Government

Chief Geoffrey Standing Bear meets with President Barack Obama

The most impressive thing Principal Chief Geoffrey Standing Bear witnessed during his meeting with President Barack Obama was not the man himself, but the work and staff organization it took to be the president of the United States.

Standing Bear was invited to meet with Obama, along with 10 other tribal leaders, at the White House on Dec. 2, a day before the annual White House Tribal Nations Conference on Dec. 3. The tribal leaders were given a 40-minute meeting with the president to discuss issues facing their respective tribes and nations.

“He’s a tall guy, really thin. He’s got kind eyes and when he came out and dealt with us and sat there, he just seemed like a regular person and seemed like he just did on TV,” Standing Bear said. “People I have known who knew Bill Clinton, said that when they were in a room with him, there was an aura of power. There is not an aura of power with Barack Obama, he is very personable.

“He’s almost like someone you would meet. He’s very smart, and he is very organized. He had four people behind him sitting back against the wall taking notes of everything that happened.”

Ten days before Standing Bear was to leave for Washington, D.C., for the tribal nations conference, a White House staffer called him and asked him to be in the meeting on Dec. 2. He said yes and arrived in Washington on Dec. 1. That evening the tribal leaders were briefed by telephone conference and were told they would each have a few minutes to say something to the president and the meeting would only last for 40 minutes. The issues the president wanted to focus on were education and health, especially for youth.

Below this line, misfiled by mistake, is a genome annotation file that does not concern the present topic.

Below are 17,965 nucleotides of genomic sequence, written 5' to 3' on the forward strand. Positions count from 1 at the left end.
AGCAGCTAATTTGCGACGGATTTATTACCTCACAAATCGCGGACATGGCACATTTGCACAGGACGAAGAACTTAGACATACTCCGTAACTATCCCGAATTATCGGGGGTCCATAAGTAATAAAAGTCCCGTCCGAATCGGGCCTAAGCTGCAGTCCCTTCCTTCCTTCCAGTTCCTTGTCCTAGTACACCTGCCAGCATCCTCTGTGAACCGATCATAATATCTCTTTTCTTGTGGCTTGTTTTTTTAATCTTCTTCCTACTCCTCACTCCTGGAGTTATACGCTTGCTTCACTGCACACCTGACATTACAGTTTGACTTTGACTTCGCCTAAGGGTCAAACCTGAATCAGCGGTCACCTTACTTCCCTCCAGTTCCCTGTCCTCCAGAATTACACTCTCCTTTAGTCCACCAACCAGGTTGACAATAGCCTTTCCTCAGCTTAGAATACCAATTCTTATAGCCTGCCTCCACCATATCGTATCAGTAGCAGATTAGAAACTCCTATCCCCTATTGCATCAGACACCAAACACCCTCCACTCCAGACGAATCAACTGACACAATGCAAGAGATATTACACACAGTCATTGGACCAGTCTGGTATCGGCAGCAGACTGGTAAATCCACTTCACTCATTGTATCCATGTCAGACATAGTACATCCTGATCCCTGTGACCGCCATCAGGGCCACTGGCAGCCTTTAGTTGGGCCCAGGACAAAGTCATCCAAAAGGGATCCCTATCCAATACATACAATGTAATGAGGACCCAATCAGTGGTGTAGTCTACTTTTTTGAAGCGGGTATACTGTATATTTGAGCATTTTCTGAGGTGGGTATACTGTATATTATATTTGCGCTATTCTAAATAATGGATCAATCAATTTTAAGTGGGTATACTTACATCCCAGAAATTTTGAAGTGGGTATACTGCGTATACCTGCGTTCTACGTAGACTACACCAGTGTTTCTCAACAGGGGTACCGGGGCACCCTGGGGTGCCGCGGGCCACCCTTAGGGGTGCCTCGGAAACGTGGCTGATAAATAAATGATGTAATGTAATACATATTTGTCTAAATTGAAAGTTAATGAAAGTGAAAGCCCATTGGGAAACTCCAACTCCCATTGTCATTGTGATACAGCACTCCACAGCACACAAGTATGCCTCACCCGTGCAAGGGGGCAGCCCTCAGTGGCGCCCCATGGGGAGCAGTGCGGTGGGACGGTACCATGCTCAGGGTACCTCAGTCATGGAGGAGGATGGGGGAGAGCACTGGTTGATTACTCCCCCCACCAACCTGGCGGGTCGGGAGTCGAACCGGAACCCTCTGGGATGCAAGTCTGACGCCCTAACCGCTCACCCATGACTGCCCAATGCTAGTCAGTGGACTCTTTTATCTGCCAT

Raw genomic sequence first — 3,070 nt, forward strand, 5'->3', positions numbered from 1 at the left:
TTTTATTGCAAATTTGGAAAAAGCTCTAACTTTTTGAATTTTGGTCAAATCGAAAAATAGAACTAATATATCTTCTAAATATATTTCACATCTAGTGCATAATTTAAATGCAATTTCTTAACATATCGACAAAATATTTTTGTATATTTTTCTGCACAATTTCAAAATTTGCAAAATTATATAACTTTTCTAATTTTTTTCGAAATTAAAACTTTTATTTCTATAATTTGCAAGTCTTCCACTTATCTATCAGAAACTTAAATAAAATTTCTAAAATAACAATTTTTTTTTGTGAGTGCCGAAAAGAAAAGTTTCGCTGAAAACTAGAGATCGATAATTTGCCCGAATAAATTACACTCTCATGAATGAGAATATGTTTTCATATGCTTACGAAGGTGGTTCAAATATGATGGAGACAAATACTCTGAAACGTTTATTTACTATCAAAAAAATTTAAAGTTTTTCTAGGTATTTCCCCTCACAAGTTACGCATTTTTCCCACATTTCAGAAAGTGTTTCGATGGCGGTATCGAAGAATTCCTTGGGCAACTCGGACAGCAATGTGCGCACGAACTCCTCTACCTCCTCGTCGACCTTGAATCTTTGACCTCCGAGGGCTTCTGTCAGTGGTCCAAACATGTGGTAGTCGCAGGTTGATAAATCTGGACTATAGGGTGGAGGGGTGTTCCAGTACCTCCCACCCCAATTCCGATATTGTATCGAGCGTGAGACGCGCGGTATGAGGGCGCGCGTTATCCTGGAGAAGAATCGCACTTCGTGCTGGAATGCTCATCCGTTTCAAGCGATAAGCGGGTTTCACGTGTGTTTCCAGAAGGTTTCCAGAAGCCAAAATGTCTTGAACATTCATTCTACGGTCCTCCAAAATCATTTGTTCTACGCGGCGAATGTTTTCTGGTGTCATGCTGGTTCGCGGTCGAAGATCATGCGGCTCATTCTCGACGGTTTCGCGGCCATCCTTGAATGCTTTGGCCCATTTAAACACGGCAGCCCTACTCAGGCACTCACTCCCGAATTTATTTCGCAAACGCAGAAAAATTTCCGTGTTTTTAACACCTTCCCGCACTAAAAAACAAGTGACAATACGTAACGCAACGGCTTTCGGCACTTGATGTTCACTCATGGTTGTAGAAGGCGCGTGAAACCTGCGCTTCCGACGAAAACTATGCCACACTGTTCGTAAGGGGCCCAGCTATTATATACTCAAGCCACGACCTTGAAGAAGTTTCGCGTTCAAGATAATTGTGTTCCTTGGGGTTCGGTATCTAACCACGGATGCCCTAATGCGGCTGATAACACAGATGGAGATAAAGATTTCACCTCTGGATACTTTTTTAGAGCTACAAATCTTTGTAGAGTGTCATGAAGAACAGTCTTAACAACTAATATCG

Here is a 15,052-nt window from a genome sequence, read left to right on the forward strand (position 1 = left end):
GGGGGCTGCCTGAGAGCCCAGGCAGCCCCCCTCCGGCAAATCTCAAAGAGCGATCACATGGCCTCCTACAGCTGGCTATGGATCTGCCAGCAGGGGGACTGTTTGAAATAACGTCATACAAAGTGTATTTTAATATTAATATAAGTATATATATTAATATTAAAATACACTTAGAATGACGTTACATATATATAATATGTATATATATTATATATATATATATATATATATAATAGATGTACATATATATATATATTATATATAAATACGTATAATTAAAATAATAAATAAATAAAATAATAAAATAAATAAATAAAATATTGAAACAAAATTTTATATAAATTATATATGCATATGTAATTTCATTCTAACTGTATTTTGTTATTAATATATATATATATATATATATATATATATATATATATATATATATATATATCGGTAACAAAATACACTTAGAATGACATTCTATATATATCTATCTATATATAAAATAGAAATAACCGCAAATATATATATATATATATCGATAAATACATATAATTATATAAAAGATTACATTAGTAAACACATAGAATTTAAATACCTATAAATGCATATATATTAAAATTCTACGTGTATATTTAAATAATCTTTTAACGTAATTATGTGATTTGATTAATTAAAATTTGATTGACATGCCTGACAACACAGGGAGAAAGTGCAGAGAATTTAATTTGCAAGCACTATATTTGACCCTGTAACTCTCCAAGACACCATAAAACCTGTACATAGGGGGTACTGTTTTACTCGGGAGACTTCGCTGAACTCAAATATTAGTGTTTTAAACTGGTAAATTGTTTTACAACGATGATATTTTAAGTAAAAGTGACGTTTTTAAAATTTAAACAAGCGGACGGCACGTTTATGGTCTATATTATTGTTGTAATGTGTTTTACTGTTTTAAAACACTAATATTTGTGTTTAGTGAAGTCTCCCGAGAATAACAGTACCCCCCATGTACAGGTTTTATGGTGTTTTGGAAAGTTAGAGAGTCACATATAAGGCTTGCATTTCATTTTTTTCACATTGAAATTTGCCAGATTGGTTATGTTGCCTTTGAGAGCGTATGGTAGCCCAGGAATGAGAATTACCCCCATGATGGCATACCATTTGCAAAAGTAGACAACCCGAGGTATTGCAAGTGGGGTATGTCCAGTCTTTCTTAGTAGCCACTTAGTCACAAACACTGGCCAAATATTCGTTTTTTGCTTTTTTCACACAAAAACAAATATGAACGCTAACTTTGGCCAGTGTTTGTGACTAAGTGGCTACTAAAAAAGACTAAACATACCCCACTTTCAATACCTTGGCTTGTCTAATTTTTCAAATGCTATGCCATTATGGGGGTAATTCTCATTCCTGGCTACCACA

The morning of Dec. 2, Standing Bear and other tribal leaders arrived at 8:30 a.m. for their 11 a.m. meeting and went through four levels of security before being led to the West Wing. Their cell phones were shut off and taken away and they were seated in the Roosevelt room, directly across from the Oval Office.

“The whole place is not that big and the Roosevelt Room has a conference table in it and we sat in there and visited with the Secretary of the Interior and the Secretary of Education and the White House staff Native American team, lead by Jodi Gillette,” Standing Bear said. “We were there for about 40-45 minutes talking about issues with them.”

He said he took the opportunity to discuss the scathing Office of the Inspector General report on the BIA Osage Agency with Secretary of the Interior Sally Jewell. She said she reads all the reports but had not read the one on the Osage Agency, but Kevin Washburn, Asst. Secretary of the Interior, said he had read it.  

“The wall behind me opens and I knew it was the president because everyone started to stand up,” Standing Bear said. “I stood up and looked to my right, and he was right there. I shook his hand and said, ‘Hello Mr. President, I’m Geoffrey Standing Bear and I’m chief of the Osage Nation.’ He said, ‘Hello, Geoff.’ Then went around the room and everyone made their introductions.

“When Obama sat down he had a diagram, notes, two sets of notes. The guy is thoroughly briefed. He has top-notch staff. That was impressive.”